Senate Candidates Count Cyber Friends in Facebook Social Media Campaigns

In Florida’s three-way U.S. Senate race, poll numbers aren’t all that is going Marco Rubio’s way. The Republican nominee also has the most “friends.”

On his Facebook page, Rubio’s 128,800 followers far surpass those for Democratic rival Kendrick Meek and Governor Charlie Crist, who is seeking the Senate seat as an independent. The combined number of Facebook friends for Crist and Meek is about 51,600.

Rubio, a former state House speaker from Miami backed by Tea Party activists, held a 14-percentage point lead over Crist and a 22-point advantage over Meek in a poll released Oct. 13 by the Quinnipiac University Polling Institute in Hamden, Connecticut.

Television ads for Rubio urge viewers to sign onto his Facebook page, and aides see a connection between the candidate’s standing in the polls and the campaign’s use of social media.

More friends can mean more money for candidates, as most Facebook pages encourage fans to donate to campaigns. Rubio’s Facebook site gives out signs and stickers to fans who recruit additional donors online.

“Never underestimate the power of word-of-mouth and sharing with friends,” said Alex Burgos, a Rubio spokesman. He said the TV ads direct viewers to Facebook instead of the campaign’s website to prompt a more direct conversation with the candidate. Facebook also allows the campaign team to better monitor voter reaction and support, Burgos said.

Candidate Accounts

All of the 73 Senate candidates for the two major parties this year have Facebook accounts, 72 candidates have websites and 70 utilize Twitter, a social network featuring short message updates, according to Bloomberg research. On campaign websites, 85 percent of these candidates have video-sharing YouTube accounts and 43 percent have blogs, the research found.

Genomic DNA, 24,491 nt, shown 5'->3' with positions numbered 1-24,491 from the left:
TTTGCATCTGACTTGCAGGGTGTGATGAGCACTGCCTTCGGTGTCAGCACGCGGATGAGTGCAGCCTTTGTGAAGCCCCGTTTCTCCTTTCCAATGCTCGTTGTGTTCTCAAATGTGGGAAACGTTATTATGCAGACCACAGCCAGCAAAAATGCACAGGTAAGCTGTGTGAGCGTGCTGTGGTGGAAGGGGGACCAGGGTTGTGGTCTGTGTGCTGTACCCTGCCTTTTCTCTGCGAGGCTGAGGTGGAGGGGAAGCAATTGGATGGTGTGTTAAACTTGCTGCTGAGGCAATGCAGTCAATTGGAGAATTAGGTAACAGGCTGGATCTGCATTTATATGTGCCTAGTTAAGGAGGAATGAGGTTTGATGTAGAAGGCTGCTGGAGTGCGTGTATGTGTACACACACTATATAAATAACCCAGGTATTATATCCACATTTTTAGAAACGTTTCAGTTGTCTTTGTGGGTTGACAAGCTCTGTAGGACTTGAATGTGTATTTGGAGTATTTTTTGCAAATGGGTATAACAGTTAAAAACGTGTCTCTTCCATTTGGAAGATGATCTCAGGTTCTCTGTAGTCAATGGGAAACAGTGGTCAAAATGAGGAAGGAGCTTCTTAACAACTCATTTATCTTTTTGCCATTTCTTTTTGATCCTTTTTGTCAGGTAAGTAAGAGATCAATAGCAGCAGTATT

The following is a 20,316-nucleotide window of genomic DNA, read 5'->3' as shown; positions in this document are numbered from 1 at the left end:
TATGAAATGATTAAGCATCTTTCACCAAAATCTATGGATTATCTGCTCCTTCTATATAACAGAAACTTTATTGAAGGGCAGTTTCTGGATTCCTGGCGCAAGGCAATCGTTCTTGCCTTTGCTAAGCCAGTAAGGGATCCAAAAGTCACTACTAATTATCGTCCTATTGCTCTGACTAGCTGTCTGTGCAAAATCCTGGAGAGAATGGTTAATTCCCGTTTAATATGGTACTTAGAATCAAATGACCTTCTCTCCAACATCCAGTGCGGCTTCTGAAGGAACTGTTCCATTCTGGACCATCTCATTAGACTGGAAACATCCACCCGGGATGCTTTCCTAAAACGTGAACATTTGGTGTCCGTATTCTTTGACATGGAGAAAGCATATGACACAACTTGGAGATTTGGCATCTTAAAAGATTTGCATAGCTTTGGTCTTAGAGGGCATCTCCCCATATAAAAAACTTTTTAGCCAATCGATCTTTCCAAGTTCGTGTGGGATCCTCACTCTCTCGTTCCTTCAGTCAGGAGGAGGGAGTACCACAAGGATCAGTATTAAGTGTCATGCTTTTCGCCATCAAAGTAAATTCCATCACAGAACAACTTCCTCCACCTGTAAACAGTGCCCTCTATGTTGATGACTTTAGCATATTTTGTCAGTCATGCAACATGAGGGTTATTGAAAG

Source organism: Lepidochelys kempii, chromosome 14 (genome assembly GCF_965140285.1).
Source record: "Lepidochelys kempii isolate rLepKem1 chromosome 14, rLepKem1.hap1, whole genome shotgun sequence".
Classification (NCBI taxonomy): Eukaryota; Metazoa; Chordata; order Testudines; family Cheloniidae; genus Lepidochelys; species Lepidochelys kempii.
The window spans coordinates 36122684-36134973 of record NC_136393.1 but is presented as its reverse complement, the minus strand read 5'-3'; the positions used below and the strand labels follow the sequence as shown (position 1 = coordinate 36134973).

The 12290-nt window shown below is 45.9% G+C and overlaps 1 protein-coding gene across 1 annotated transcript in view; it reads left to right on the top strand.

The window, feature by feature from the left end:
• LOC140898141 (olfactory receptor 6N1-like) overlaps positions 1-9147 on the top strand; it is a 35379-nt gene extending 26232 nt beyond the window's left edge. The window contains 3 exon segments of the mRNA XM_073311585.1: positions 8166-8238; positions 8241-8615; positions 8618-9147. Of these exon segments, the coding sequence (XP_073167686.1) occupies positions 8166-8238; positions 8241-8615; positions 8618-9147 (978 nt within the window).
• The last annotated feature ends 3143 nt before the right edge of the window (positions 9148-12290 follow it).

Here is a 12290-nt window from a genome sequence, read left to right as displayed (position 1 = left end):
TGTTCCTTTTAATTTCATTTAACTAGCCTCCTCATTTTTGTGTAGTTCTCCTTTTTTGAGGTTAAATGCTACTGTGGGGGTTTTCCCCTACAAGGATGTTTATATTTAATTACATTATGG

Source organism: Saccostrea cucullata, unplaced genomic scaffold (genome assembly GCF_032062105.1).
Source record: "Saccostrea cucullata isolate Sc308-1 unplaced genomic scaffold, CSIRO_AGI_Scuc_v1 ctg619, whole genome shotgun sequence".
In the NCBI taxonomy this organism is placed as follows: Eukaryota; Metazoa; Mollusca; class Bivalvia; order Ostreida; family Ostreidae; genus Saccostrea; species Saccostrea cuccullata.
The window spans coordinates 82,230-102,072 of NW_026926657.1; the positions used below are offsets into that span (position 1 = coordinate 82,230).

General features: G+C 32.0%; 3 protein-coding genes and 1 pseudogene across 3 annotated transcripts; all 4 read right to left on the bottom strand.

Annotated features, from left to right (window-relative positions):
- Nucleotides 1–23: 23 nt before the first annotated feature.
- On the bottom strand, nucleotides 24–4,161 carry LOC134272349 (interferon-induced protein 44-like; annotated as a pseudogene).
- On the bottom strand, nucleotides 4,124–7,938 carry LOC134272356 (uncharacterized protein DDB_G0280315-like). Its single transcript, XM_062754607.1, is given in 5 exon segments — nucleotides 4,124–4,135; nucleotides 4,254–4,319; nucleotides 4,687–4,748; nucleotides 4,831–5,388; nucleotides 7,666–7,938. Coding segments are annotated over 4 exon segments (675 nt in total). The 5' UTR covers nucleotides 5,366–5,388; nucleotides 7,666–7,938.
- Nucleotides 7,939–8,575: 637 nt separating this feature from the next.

Such reliance on Internet-based tools illustrates how candidates have recognized their potential value. “People are getting more savvy about what audiences they can reach and where they can reach them,” said Evan Tracey, president of Kantar Media’s Campaign Media Analysis Group.

Facebook, which touts more than 500 million users, allows members to join groups, express political beliefs and plan events. Twitter lets users express beliefs, repost comments by others and track online conversations about candidates and policies. With YouTube, candidates can create online channels to post videos for the public.

‘Opened the Door’

The tools enable even poorly funded candidates to extend their reach. “Social media has opened the door for the little guy,” said Heather LaMarre, a University of Minnesota professor leading a study on social media and the 2010 campaigns. “It’s a way of getting a message to a lot of people. It’s very quick and very responsive,” she said.

How effective social media campaigns prove to be in the Nov. 2 elections will help dictate future funding for them over television and print advertising, LaMarre said.

Tracey said candidates are developing “a better understanding” of how the digital tools “fit in the campaign.”

In North Dakota, Democratic Senate candidate Tracy Potter features himself in YouTube videos he calls “Grillside Chats,” evoking President Franklin D. Roosevelt’s fireside chats broadcast on radio during the 1930s.